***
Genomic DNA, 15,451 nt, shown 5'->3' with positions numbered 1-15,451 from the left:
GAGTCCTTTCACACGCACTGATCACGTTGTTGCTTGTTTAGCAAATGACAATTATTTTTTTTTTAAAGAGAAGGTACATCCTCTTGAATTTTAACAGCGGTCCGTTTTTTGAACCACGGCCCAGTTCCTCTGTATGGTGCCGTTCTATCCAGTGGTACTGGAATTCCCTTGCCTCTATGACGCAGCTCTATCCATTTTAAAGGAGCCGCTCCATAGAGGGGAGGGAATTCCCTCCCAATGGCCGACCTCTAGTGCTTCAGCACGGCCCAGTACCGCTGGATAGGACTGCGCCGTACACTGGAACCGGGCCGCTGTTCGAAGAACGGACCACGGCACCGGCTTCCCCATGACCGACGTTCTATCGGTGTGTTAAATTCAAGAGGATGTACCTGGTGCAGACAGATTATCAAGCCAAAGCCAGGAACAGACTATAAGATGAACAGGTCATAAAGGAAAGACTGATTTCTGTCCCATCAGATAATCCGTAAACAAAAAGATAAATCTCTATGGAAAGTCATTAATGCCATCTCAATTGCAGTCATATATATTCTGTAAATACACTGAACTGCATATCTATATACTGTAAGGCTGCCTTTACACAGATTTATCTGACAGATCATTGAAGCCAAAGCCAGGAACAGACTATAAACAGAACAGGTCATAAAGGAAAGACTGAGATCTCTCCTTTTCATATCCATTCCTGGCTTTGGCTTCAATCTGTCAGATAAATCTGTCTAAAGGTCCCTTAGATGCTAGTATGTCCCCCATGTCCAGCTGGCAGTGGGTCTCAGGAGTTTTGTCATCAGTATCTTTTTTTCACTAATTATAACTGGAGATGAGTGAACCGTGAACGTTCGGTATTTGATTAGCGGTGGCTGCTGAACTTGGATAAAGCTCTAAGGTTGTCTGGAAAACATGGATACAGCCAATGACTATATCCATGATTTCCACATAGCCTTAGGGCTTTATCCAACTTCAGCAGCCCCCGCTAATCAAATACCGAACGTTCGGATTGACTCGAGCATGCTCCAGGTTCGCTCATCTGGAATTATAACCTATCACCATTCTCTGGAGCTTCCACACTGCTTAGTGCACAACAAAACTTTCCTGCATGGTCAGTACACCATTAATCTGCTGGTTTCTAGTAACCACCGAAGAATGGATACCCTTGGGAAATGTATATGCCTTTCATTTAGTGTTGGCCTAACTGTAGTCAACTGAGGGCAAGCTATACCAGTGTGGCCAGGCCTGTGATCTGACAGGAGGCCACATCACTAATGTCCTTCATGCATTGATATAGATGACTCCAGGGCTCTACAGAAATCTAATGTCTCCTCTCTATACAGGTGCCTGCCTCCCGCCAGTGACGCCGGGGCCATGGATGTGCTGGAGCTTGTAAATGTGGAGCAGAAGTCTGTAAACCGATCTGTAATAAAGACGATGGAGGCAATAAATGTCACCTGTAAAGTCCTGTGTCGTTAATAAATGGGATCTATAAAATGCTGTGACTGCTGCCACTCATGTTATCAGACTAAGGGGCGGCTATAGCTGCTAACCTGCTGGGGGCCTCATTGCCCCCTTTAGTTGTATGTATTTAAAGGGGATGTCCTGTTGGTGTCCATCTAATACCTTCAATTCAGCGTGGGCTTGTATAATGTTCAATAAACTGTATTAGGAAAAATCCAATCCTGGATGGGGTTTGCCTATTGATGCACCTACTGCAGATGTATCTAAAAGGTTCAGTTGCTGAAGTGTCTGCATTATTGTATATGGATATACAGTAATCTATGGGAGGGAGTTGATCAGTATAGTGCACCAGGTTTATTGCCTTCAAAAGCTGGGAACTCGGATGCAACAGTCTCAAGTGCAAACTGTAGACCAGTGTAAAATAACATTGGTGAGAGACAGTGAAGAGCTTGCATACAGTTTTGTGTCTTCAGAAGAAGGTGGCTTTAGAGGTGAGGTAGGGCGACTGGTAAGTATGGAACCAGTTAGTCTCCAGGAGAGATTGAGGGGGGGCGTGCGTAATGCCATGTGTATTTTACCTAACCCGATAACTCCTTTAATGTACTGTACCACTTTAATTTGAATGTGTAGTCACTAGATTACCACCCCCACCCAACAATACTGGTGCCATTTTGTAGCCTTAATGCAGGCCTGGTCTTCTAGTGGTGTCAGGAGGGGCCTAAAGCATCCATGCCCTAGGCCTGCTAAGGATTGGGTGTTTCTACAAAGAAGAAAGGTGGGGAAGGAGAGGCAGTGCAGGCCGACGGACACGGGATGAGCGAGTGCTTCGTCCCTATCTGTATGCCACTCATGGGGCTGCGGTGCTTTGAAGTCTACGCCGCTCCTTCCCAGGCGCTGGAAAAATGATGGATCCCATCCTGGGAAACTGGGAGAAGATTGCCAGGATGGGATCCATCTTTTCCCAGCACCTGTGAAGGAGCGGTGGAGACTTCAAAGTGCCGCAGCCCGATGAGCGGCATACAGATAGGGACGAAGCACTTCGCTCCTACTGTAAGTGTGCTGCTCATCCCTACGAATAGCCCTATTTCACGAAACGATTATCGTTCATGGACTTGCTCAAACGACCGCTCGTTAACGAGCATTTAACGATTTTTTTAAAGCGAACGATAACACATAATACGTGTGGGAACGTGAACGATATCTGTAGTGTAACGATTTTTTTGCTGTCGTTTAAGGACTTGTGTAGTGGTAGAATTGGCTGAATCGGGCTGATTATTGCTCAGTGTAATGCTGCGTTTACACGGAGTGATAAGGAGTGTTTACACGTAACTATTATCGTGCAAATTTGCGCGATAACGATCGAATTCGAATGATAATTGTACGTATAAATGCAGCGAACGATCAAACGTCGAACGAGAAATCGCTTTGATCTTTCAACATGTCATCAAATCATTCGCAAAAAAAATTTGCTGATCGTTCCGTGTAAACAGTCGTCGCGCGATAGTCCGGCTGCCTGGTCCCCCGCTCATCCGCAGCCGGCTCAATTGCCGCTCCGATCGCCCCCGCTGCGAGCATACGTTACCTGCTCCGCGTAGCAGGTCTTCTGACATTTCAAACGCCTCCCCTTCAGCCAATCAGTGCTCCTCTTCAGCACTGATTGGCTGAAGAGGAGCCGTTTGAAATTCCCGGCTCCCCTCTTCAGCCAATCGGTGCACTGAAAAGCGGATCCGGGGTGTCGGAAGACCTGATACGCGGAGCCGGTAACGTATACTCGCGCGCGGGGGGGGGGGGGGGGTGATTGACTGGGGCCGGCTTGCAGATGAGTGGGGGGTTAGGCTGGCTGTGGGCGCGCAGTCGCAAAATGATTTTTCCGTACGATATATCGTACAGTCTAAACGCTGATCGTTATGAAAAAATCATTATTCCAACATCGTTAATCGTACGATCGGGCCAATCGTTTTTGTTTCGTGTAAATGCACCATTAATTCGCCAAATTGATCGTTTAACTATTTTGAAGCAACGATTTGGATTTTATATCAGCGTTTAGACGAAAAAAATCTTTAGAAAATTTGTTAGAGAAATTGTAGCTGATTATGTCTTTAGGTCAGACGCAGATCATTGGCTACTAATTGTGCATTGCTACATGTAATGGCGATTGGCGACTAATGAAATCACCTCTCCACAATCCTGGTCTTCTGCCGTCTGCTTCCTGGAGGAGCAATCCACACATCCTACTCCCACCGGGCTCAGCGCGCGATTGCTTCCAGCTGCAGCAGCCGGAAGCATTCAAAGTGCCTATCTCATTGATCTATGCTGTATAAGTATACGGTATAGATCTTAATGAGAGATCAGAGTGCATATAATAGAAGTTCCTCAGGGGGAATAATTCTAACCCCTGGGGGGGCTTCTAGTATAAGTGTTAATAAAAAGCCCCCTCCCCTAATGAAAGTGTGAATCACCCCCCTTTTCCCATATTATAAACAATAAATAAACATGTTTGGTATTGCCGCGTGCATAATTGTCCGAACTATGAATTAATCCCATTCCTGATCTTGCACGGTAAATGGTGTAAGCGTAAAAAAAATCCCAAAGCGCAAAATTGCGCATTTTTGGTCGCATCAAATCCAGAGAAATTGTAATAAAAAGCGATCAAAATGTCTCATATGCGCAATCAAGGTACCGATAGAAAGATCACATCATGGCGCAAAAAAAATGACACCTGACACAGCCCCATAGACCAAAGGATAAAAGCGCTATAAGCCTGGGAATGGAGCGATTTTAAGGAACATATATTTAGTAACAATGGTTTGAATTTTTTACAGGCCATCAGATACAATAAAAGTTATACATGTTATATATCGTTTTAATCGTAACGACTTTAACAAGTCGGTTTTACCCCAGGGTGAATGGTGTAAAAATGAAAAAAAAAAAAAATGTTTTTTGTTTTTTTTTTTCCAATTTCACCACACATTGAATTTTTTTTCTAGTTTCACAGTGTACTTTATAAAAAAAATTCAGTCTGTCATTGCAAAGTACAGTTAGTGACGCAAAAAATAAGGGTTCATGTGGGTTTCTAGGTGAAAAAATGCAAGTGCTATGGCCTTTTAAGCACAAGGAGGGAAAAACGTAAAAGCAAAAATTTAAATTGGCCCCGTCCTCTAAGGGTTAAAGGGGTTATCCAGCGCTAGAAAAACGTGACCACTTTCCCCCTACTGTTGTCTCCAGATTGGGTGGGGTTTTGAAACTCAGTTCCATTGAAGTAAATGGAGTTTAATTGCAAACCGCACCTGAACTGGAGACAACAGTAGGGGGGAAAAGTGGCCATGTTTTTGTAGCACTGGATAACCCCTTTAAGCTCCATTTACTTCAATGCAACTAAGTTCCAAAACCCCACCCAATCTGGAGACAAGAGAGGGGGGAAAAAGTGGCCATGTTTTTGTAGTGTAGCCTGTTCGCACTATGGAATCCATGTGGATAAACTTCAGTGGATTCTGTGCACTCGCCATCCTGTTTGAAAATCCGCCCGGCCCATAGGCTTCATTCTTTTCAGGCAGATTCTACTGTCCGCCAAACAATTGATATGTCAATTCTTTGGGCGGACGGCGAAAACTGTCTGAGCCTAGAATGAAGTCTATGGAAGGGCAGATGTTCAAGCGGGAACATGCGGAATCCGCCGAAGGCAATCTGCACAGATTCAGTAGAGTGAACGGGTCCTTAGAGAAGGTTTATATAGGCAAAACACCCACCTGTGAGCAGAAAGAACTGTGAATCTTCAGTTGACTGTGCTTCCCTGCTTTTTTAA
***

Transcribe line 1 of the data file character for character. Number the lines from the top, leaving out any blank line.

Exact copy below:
Genomic DNA, 15,451 nt, shown 5'->3' with positions numbered 1-15,451 from the left: